Pakistani budget may freeze flour, gas prices

May 26th, 2008 - 12:38 pm ICT by admin  

Islamabad, May 26 (IANS) Pakistan’s budget for fiscal 2008-09 beginning July 1 could freeze the prices of flour, electricity and gas and offer special medical discounts for the elderly. Special measures to prevent tax evasion, relief for low-income groups, scholarships for poor students, smooth supply of flour to millers and retailers, besides diversion of resources from “certain sacred cows” to power-generation projects are also on the cards, The News reported Monday.

“If everything goes right, and the clash between parliament and the presidency does not culminate in putting off the budget speech, you will have unusual announcements this year,” it quoted a senior official involved in the budget-making process as saying.

Two parallel lists have been drawn up as part of the budgetary exercise: one for populist measures to be taken and the other for tough measures like slashing the administrative budget, monitoring spending and allocation on projects contracted out, revising the strategy for paying back loans, privatisation and deregulation of government assets and accountability of managers of state sector enterprises.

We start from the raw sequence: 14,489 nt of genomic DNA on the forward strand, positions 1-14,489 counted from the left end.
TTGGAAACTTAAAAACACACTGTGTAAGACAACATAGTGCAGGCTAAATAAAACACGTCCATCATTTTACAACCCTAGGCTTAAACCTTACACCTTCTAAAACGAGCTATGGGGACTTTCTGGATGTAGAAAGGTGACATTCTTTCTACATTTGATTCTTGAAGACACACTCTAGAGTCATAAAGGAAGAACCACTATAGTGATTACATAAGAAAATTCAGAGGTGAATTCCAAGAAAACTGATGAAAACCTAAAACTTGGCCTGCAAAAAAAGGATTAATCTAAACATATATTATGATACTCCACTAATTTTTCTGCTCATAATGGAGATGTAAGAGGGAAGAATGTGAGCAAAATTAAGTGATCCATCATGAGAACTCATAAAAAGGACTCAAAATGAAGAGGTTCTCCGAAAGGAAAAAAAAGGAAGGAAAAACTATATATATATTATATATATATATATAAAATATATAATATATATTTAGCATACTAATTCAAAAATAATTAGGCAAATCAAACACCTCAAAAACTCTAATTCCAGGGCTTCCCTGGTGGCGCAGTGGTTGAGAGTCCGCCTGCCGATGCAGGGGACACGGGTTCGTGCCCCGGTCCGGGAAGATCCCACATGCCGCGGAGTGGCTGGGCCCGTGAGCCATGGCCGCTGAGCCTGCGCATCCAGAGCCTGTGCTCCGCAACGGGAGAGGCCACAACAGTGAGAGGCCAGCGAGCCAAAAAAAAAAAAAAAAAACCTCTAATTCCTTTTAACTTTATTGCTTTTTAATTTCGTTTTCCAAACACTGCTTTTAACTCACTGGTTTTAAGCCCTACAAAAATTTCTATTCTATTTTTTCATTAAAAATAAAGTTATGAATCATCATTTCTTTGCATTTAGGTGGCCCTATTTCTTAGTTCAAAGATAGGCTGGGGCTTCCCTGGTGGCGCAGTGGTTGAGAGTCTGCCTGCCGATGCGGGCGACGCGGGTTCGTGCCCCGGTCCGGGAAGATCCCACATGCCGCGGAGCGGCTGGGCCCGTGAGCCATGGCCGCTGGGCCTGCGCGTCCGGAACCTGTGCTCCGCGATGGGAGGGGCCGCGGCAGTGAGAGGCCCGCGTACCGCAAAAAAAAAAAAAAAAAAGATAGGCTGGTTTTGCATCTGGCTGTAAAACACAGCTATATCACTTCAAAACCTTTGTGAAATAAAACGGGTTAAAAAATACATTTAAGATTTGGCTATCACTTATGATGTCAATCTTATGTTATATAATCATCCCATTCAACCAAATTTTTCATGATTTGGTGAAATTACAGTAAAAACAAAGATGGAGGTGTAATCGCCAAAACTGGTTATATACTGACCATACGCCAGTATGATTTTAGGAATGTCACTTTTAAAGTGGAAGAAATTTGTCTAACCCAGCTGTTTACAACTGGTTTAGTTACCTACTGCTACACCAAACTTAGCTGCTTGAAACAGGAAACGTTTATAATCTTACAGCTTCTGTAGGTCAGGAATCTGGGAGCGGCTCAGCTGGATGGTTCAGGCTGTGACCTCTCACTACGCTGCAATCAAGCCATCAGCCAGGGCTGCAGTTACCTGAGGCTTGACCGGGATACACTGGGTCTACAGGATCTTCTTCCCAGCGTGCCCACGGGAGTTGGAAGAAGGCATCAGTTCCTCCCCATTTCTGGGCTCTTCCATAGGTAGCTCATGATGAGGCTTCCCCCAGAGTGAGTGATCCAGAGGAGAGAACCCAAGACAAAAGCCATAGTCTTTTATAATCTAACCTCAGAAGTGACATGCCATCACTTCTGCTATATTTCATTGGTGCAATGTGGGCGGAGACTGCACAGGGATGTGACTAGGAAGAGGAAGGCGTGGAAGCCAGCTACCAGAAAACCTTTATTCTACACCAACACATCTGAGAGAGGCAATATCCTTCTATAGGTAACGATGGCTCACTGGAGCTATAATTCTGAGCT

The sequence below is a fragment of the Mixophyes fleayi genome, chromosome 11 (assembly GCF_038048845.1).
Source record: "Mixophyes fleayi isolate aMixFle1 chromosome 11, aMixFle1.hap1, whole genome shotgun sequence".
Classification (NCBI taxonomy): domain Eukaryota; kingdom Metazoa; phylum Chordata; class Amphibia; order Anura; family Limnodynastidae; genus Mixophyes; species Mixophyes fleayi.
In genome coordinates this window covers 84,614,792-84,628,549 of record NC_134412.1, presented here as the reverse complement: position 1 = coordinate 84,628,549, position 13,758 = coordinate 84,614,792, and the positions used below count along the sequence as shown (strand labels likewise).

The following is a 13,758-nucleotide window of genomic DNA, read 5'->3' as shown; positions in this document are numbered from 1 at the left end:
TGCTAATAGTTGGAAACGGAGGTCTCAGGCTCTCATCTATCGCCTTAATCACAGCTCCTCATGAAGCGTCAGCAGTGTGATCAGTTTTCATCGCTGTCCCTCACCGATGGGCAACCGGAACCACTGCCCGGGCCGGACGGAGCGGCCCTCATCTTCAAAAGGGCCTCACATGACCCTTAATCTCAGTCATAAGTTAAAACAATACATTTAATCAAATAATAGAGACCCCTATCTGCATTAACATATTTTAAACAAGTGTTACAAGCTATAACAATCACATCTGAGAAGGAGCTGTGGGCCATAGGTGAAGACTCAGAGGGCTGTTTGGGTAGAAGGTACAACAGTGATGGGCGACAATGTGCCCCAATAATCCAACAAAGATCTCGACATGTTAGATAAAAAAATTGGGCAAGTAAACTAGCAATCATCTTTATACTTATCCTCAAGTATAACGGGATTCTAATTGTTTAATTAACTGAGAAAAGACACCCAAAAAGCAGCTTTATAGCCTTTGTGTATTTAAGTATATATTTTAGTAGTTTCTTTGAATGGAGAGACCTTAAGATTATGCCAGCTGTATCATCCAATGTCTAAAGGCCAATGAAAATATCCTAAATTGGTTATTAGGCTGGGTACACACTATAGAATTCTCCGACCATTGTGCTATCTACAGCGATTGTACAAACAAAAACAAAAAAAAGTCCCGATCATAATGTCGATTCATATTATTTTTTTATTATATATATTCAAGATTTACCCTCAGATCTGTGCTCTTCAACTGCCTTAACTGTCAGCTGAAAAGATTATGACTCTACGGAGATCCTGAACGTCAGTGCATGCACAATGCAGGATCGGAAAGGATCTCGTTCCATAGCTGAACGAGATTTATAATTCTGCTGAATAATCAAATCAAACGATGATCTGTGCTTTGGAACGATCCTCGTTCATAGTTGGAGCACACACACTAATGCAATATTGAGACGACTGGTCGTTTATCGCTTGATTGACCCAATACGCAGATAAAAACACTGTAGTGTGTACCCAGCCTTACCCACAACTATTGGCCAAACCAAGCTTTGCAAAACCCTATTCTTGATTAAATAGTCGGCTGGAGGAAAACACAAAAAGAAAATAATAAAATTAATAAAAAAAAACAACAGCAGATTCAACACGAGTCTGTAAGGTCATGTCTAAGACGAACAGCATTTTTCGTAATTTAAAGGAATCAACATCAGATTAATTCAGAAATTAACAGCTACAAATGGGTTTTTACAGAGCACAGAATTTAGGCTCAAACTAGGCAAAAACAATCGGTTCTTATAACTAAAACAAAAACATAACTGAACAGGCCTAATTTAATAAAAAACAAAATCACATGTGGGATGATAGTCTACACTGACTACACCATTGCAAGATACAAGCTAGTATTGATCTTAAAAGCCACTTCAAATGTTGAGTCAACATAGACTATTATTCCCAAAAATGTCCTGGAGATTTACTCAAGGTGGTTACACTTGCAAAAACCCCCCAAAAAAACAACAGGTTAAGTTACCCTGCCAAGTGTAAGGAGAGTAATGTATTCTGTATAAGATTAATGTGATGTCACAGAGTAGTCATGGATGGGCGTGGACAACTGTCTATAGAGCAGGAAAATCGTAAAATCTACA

The populist list will be examined “for addition or deletion” by Prime Minister Yousaf Raza Gillani, Pakistan Peoples Party co-chair Asif Ali Zardari and the federal cabinet in the coming days, The News said.

“A list of tough actions will be examined at a final pre-budget meeting of senior bureaucrats, both retired and serving, even as private sector experts are engaged in charting out a fiscal agenda for long-term change in policies,” it added.

Once the two lists are cleared, the finance ministry will draft out the budget speech.

“The language will be carefully simplified to secure an impact, especially on the wider sections of the population,” The News said, adding: “The budget language is not going to be confusing this time. It is going to be more explicit than implicit”.

Interestingly, of the 45,400 industrial and commercial units registered in the country, 1,382 contribute 94.1 percent of the total tax collections while the rest faced lack of investments, lockouts or closure.

“In such an alarming situation, the economic downslide and inability to achieve growth targets paint a horrible picture, especially when inflation is hitting the poorest of the poor and even the middle-income group in an unprecedented way,” The News noted.

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